With Argentina's Decade in Financial Wilderness Over, Macri Must Turn to Growth

Updated on
  • Country plans to sell $10 billion of overseas bonds in 2017
  • Government still facing growth, inflation challenges

Argentina’s borrowing costs have tumbled since Mauricio Macri was inaugurated as president in December 2015.

In the past year, he’s dismantled most of the country’s currency controls and, crucially, ended a feud with bondholders, allowing Argentina to access to global debt markets after more than a decade in the wilderness.

But even as the government prepares another sale of dollar debt this week, Macri is still grappling with an economy in the doldrums, stubborn inflation -- starting to slow from a peak of as high as 47 percent in Buenos Aires -- and a crippling budget deficit.

Capital Markets

  • Argentina is looking to sell $10 billion of foreign debt in 2017 after issuing $19 billion last year, when it ended a 15-year hiatus following its historic default on $95 billion of debt.
  • Yields on Argentina’s notes due in 2024 have tumbled 2 percentage points since Macri’s inauguration in December 2015.
  • To capitalize on soaring investor demand, Argentina started issuing fixed-rate peso bonds for the first time in nine years in August. JPMorgan Chase & Co. also said Jan. 5 that Argentina’s local government bonds were eligible for its index and may be added as soon as late February.


  • On Jan. 5, the government removed a rule requiring financial portfolio investments remain in the country for at least 120 days, part of an ongoing effort to jettison the nation’s capital controls. The move may lead to a reclassification of Argentina’s stocks by MSCI Inc. to emerging markets in June.
  • In one of his first moves as president, Macri lifted a crawling peg on the peso and allowed it to trade freely. The currency weakened 38 percent since the move, but remains stronger than most analysts had forecast.


  • Macri has said Argentina is on the verge of exiting a year-long recession and should grow more than the 2.7 percent forecast by the International Monetary Fund in 2017. Still, the government last year had to revise down its projections for a recovery as the reforms Macri implemented damped demand.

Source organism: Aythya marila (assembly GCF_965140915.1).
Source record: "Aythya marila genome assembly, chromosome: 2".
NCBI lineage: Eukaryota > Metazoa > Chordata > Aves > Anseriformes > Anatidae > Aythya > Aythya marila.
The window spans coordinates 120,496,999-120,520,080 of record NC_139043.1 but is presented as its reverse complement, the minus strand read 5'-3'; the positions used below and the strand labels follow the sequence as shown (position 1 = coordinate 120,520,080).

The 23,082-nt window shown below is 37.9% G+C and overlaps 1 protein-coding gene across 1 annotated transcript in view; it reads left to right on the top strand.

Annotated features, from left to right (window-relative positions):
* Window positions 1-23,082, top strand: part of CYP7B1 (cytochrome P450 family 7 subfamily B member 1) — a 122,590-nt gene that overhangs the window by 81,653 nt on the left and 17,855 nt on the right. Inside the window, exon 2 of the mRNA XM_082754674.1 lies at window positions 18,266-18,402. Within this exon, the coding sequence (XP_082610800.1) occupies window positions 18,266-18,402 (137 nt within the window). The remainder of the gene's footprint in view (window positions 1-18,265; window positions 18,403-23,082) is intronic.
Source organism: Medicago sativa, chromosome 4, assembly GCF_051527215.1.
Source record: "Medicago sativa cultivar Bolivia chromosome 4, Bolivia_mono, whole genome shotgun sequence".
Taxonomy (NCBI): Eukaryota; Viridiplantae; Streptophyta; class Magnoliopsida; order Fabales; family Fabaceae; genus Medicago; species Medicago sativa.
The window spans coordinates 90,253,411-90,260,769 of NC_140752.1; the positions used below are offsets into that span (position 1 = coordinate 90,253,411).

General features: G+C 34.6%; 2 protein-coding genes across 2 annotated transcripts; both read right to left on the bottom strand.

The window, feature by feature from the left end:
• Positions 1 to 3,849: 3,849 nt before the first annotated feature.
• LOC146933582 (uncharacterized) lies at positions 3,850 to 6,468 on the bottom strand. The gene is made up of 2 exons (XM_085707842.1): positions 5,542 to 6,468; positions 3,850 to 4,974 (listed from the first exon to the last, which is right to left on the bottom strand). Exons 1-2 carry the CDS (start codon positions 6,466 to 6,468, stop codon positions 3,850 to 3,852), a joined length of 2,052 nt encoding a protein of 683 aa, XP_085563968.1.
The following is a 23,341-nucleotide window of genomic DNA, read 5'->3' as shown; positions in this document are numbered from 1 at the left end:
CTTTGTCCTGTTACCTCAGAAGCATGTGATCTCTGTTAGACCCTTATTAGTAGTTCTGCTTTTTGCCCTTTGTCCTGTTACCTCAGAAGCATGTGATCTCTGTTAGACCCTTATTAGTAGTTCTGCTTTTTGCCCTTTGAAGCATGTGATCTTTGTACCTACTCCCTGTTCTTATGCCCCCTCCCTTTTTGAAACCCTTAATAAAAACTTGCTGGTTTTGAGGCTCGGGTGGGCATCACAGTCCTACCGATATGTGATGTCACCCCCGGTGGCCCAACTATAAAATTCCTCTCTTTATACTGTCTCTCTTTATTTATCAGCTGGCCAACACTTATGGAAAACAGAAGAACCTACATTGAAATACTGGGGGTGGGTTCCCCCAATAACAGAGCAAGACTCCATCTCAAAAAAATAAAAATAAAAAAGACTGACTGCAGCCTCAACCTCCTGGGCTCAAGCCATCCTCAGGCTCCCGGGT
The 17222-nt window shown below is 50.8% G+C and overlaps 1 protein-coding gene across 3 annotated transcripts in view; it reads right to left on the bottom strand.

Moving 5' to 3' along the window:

• The central bank has managed to slow inflation after ratcheting up a key interest rate last year. But core inflation has remained unchanged in the past few months.
  • The government expects to post a 4.2 percent deficit in 2017 as spending remains high to pull the economy out of its slump.


  • “We’re still holders, we’re still buyers of Argentine debt," said Jim Dondero, the president and co-founder of Dallas-based Highland Capital Management LP, which oversees $15 billion. "We’re optimistic. We characterize Argentina as ‘exceeded expectations’ on the regulatory and reform side. We continue to be optimistic overall for spread compression on the debt side.”
  • “The fast pace at which they took financial and political action has already brought huge gains to the country,” said Gerardo Rodriguez, a former Mexico Deputy Finance Minister who now manages emerging-market funds for BlackRock Inc. in New York. “Now, the next stage of changes will be harder because making changes on the margin is always more complicated. Especially in a context of slow economic growth.”
  • “I’m cautiously optimistic, on concerns that the government might not be able to achieve its targets for growth and inflation,” said Sean Newman, who helps manage $1.4 billion in emerging markets debt at Invesco Advisers Inc. “Their expectations are a bit more optimistic than what might actually occur.”
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